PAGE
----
The Physiological and Pathological Role of Mitochondrial Calcium in the Diabetic Heart

ECU Author/Contributor (non-ECU co-authors, if there are any, appear on document)
Ruben C. Sloan (Creator)
East Carolina University (ECU )
Web Site:
David A. Brown

Abstract: Diabetic patients are more susceptible to ischemia/reperfusion injury and cardiac dysfunction likely due alterations in mitochondrial calcium handling. The purpose of this work was to determine if redox-dependent changes in permeability transition pore opening and mitochondrial calcium transients contribute to augmented injury and dysfunction in diabetic hearts. Langendorff-perfused streptozotocin-induced diabetic hearts were more susceptible to ischemia/reperfusion injury with infarct sizes of 60±4% of the area-at-risk (vs. 46±2% in non-diabetics; P<0.05). Administration of 5uM NIM811 (non-immunosuppressive derivative of cyclosporine A) 1nM Bendavia (mitochondria-targeted antioxidant) or 1 uM Minocycline (blocker of mitochondrial Ca influx) at the onset of reperfusion reduced diabetic infarct sizes (P<0.05). Mitochondria isolated from the left ventricles of diabetic rats displayed greater sensitivity to Ca-induced permeability transition pore opening (P<0.05). Mitochondrial Ca uptake was slower in diabetic when compared to non-diabetic mitochondria (P<0.05) and Na/Ca exchange activity was faster in diabetic when compared to non-diabetic despite no differences in respiratory control ratio and mitochondrial membrane potential between groups. Treatment of diabetic mitochondria with 2mM of the reducing agent dithiothreitol significantly decreased the sensitivity to PTP opening and normalized mitochondrial calcium uniporter activity to non-diabetic levels. These findings suggest that the augmented susceptibility to injury and enhanced cardiac dysfunction in the diabetic heart is mediated by redox-dependent shifts in mitochondrial calcium handling and that three novel mitochondria-targeted compounds administered at reperfusion may be suitable adjuvant reperfusion therapies to attenuate injury in diabetic patients.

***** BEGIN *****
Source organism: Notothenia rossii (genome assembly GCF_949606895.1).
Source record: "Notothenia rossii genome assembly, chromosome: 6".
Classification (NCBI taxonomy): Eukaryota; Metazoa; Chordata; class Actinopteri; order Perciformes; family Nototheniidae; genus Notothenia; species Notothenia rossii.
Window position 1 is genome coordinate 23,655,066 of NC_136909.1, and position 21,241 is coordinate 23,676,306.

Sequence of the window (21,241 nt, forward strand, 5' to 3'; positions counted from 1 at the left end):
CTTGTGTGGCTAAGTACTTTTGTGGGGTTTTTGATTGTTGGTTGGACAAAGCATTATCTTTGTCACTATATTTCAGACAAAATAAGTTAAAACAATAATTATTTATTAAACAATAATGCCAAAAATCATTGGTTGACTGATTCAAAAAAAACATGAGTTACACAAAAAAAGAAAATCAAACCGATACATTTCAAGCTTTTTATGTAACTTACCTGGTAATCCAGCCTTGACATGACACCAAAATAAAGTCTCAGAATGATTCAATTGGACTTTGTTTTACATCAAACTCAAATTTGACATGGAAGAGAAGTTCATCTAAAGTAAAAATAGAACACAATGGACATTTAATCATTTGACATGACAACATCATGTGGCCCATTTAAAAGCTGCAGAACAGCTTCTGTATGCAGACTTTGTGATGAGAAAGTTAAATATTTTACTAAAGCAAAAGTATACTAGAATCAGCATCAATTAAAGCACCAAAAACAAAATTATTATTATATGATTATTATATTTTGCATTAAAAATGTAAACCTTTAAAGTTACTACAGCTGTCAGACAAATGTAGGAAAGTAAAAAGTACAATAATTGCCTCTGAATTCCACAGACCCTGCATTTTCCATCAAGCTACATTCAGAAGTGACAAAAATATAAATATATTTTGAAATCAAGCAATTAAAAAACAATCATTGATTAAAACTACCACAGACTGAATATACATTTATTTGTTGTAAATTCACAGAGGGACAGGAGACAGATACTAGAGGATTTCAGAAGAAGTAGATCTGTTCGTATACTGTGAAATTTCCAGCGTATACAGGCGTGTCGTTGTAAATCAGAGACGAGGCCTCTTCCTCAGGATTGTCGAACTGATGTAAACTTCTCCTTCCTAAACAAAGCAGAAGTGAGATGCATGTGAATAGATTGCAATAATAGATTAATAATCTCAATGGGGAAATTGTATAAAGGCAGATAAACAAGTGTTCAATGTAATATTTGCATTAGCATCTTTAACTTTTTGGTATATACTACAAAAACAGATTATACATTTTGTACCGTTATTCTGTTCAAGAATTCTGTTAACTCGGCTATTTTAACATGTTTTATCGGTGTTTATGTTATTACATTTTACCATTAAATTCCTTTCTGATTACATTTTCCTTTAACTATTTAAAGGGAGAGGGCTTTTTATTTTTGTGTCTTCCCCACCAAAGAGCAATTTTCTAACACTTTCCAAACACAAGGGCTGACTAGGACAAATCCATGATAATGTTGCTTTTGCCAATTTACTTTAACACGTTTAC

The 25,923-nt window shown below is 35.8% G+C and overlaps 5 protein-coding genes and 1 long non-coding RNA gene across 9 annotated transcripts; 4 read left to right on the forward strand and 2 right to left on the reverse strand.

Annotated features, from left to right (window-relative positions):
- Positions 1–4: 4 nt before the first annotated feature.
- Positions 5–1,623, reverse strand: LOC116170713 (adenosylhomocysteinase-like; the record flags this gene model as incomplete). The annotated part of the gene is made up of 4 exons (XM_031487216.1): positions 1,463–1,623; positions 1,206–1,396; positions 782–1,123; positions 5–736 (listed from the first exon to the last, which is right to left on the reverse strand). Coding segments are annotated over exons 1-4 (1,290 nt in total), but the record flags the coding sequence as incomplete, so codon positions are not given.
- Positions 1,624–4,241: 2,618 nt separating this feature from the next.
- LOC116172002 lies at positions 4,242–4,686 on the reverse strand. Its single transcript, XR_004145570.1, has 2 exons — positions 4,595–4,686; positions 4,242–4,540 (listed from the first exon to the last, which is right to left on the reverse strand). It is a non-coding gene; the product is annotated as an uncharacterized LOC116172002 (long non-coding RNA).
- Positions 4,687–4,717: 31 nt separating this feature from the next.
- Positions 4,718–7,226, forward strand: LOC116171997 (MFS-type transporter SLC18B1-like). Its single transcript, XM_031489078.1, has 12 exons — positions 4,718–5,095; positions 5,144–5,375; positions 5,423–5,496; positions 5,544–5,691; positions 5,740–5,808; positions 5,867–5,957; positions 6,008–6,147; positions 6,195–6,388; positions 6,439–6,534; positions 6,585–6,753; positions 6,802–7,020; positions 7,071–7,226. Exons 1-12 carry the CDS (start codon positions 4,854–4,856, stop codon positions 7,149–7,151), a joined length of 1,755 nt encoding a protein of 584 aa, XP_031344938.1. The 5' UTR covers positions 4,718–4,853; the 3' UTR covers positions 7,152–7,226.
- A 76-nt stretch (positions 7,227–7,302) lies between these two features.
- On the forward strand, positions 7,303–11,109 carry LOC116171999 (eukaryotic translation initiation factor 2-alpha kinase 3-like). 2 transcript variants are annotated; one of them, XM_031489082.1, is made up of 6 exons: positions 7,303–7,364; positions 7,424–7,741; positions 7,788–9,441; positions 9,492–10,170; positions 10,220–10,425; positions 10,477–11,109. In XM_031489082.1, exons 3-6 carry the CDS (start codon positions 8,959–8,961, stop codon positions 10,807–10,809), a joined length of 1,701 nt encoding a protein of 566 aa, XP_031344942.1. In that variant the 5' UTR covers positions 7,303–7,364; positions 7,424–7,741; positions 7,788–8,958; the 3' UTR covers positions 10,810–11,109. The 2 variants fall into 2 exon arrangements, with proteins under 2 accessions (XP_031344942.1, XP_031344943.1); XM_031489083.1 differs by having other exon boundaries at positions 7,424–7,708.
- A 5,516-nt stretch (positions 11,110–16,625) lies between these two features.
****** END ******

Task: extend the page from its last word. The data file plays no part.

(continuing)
Additional Information

Date: 2012
Physiology, Medicine, Calcium, Diabetes, Heart
Reperfusion injury
Calcium--Physiological effect

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